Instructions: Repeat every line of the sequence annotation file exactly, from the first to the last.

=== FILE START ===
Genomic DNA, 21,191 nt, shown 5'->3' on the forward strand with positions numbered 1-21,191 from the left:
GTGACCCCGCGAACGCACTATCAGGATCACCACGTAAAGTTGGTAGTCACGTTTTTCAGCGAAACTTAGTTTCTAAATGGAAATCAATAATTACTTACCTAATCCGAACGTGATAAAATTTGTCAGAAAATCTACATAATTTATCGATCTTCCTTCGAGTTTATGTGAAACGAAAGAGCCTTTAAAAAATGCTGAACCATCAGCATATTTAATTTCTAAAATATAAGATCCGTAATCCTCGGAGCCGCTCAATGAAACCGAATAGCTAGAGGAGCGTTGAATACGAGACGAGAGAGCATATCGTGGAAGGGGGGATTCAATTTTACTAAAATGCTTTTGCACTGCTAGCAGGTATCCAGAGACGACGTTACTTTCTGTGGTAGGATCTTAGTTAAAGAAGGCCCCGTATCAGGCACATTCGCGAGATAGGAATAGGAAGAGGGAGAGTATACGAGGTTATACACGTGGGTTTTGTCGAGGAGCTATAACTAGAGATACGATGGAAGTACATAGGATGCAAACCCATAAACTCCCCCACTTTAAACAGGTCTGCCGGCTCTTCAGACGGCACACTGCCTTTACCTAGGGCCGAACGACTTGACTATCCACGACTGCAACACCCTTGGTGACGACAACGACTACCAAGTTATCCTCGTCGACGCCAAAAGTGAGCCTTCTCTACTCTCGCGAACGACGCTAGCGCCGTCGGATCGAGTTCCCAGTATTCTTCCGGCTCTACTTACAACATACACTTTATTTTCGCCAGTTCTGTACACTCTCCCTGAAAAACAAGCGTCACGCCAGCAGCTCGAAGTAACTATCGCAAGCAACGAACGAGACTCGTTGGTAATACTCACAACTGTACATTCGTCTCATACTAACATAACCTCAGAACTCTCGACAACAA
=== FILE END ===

Genomic DNA, 21,191 nt, shown 5'->3' on the forward strand with positions numbered 1-21,191 from the left:
GTGACCCCGCGAACGCACTATCAGGATCACCACGTAAAGTTGGTAGTCACGTTTTTCAGCGAAACTTAGTTTCTAAATGGAAATCAATAATTACTTACCTAATCCGAACGTGATAAAATTTGTCAGAAAATCTACATAATTTATCGATCTTCCTTCGAGTTTATGTGAAACGAAAGAGCCTTTAAAAAATGCTGAACCATCAGCATATTTAATTTCTAAAATATAAGATCCGTAATCCTCGGAGCCGCTCAATGAAACCGAATAGCTAGAGGAGCGTTGAATACGAGACGAGAGAGCATATCGTGGAAGGGGGGATTCAATTTTACTAAAATGCTTTTGCACTGCTAGCAGGTATCCAGAGACGACGTTACTTTCTGTGGTAGGATCTTAGTTAAAGAAGGCCCCGTATCAGGCACATTCGCGAGATAGGAATAGGAAGAGGGAGAGTATACGAGGTTATACACGTGGGTTTTGTCGAGGAGCTATAACTAGAGATACGATGGAAGTACATAGGATGCAAACCCATAAACTCCCCCACTTTAAACAGGTCTGCCGGCTCTTCAGACGGCACACTGCCTTTACCTAGGGCCGAACGACTTGACTATCCACGACTGCAACACCCTTGGTGACGACAACGACTACCAAGTTATCCTCGTCGACGCCAAAAGTGAGCCTTCTCTACTCTCGCGAACGACGCTAGCGCCGTCGGATCGAGTTCCCAGTATTCTTCCGGCTCTACTTACAACATACACTTTATTTTCGCCAGTTCTGTACACTCTCCCTGAAAAACAAGCGTCACGCCAGCAGCTCGAAGTAACTATCGCAAGCAACGAACGAGACTCGTTGGTAATACTCACAACTGTACATTCGTCTCATACTAACATAACCTCAGAACTCTCGACAACAA